Iago, as usual, is clearly up to no good here, working on Othello’s overdeveloped sense of jealousy. Johan Botha as the title character and Falk Struckmann as Iago in Verdi’s “Otello.” (Photo: Ken Howard/Metropolitan Opera Taken at the Metropolitan Opera in New York City on October 3, 2012)

Terry’s Take:

One of Verdi’s greatest operas, this upcoming Met production features a great cast and is bound to be one of the season’s most exciting.

 

The Tempest – Thomas Adès – November 10, 2012 at 12:55 p.m. ET (Approximate running time: 120 minutes)

Met Premiere

Conductor: Thomas Adès

Libretto: Meredith Oakes

Production: Robert Lepage

Set Designer: Jasmine Catudal

Costume Designer: Kym Barrett

Lighting Designer: Michel Beaulieu

Video Designer: David Leclerc

Cast: Audrey Luna (Ariel), Isabel Leonard (Miranda), Iestyn Davies (Trinculo), Alek Shrader (Ferdinand), Alan Oke (Caliban), William Burden (King of Naples), Toby Spence (Antonio), Simon Keenlyside (Prospero)

British composer Thomas Adès makes his company debut conducting the Met premiere of his opera The Tempest, which has been widely praised as a modern masterpiece. In Robert Lepage’s innovative production, Prospero, the exiled Duke of Milan, has created a replica of La Scala on his remote island, where he practices his otherworldly arts. Simon Keenlyside sings Prospero, as he did to critical acclaim in the opera’s world premiere at the Royal Opera, Covent Garden. “The Tempest is an extraordinary, exquisite composition.” Lepage says. “The opera captures the magic of Shakespeare’s last play. It is a box full of magic tricks, which makes it a gift for me and for the designers.” The opera also stars Isabel Leonard as Prospero’s daughter, Miranda; Toby Spence as his brother, Antonio; Audrey Luna as the spirit Ariel; Iestyn Davies as the jester, Trinculo; Alek Shrader in his Met debut as the noble Ferdinand; Alan Oke as the monstrous Caliban; and William Burden as the King of Naples. The libretto, by Meredith Oakes, is adapted from the original text of Shakespeare’s play. 

Isabel Leonard as Miranda and Simon Keenlyside as Prospero in Thomas Adès’s “The Tempest.” Photo: Ken Howard/Metropolitan Opera Taken at the Metropolitan Opera on October 15, 2012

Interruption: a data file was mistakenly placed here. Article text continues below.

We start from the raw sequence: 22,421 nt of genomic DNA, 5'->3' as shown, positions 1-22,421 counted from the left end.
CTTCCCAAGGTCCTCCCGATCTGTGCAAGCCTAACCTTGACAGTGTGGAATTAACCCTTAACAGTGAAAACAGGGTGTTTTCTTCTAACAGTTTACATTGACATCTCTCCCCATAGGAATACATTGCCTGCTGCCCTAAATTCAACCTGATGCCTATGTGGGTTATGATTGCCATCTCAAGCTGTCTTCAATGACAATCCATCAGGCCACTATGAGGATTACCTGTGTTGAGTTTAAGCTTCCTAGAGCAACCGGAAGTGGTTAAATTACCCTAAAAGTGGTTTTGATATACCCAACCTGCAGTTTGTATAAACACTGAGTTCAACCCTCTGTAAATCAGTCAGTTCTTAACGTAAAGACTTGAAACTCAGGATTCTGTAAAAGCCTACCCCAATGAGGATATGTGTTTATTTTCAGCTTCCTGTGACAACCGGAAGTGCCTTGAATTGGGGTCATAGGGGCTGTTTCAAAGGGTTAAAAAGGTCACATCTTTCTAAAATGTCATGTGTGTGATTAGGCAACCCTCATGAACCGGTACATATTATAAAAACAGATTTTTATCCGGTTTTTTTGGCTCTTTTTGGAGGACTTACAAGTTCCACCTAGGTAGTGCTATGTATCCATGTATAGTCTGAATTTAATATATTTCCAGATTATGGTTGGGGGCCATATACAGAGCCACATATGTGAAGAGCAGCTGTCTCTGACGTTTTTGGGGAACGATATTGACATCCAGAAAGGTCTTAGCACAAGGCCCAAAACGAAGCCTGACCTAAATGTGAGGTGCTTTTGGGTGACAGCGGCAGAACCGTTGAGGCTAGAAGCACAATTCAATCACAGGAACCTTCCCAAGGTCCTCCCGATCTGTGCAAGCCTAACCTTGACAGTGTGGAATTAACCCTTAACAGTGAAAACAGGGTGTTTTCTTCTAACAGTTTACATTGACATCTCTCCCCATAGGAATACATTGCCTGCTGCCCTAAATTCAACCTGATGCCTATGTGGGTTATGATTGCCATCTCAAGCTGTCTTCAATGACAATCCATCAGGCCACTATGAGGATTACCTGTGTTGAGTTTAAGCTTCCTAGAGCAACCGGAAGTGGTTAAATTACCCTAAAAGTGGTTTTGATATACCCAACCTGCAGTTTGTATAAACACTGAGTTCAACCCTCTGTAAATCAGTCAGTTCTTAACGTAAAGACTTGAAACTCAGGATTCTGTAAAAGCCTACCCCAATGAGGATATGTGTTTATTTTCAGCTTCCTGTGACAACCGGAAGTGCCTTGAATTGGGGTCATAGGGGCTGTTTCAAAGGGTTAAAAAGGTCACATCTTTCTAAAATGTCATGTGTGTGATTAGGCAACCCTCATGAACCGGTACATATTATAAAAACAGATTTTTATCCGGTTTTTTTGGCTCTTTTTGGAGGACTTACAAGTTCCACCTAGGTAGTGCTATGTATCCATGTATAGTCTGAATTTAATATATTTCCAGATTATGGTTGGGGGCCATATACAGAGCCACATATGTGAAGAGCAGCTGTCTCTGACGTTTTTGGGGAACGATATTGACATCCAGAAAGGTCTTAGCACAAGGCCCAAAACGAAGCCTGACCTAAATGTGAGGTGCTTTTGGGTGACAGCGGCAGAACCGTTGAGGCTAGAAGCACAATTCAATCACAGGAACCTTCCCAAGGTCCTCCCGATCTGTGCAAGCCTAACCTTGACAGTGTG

Terry’s Take: Mr. Adès’ 2004 opera premiered in Covent Garden that year and received its American premiere at the Santa Fe Opera in 2006. This is the opera’s first performance at the Met. We confess to being unfamiliar with Mr. Adès’ work at present, but it’s always a great opportunity when you get to hear new work from a living composer who’s actually conducting his work as the composer will be in these performances. After many decades wandering in the atonal desert, younger composers have been flirting with regaining a popular audience once again. Perhaps Mr. Adès (b. 1971) is one of them and if so, the audience is likely to be well rewarded for attending.

 

La Clemenza di Tito – Wolfgang Amadeus Mozart – December 1, 2012 at 12:55 p.m. ET (Approximate running time: 175 minutes)

Conductor: Harry Bicket

Production: Jean-Pierre Ponnelle

Set & Costume Designer: Jean-Pierre Ponnelle

Lighting Designer: Gil Wechsler

Cast: Lucy Crowe (Servilia), Barbara Frittoli (Vitellia), Elīna Garanča (Sesto), Kate Lindsey (Annio), Giuseppe Filianoti (Tito) 

Mozart’s final Italian opera, La Clemenza di Tito, features a charismatic cast conducted by Baroque specialist Harry Bicket and led by Giuseppe Filianoti as the title character, a Roman emperor. Barbara Frittoli is the vengeful Vitellia, daughter of a deposed ruler, whose plan to assassinate Tito is complicated by her romance with the young nobleman Sesto, sung by Elīna Garanča. Kate Lindsey and Lucy Crowe co-star as the young lovers Annio and Servilia. Jean-Pierre Ponnelle’s stylized production is one of the legendary director’s most acclaimed stagings.

Terry’s Take: When I was growing up, many moons ago, alas, I’d never even heard of this opera. Today, it’s frequently performed and is regarded as one of Mozart’s masterpieces. The plot is serious, not comic, and the music, as usual, is exquisite as are the work’s classical but still very human characters. If you haven’t managed to see it here in DC in recent years (it was performed fairly recently at Wolf Trap), here’s your chance.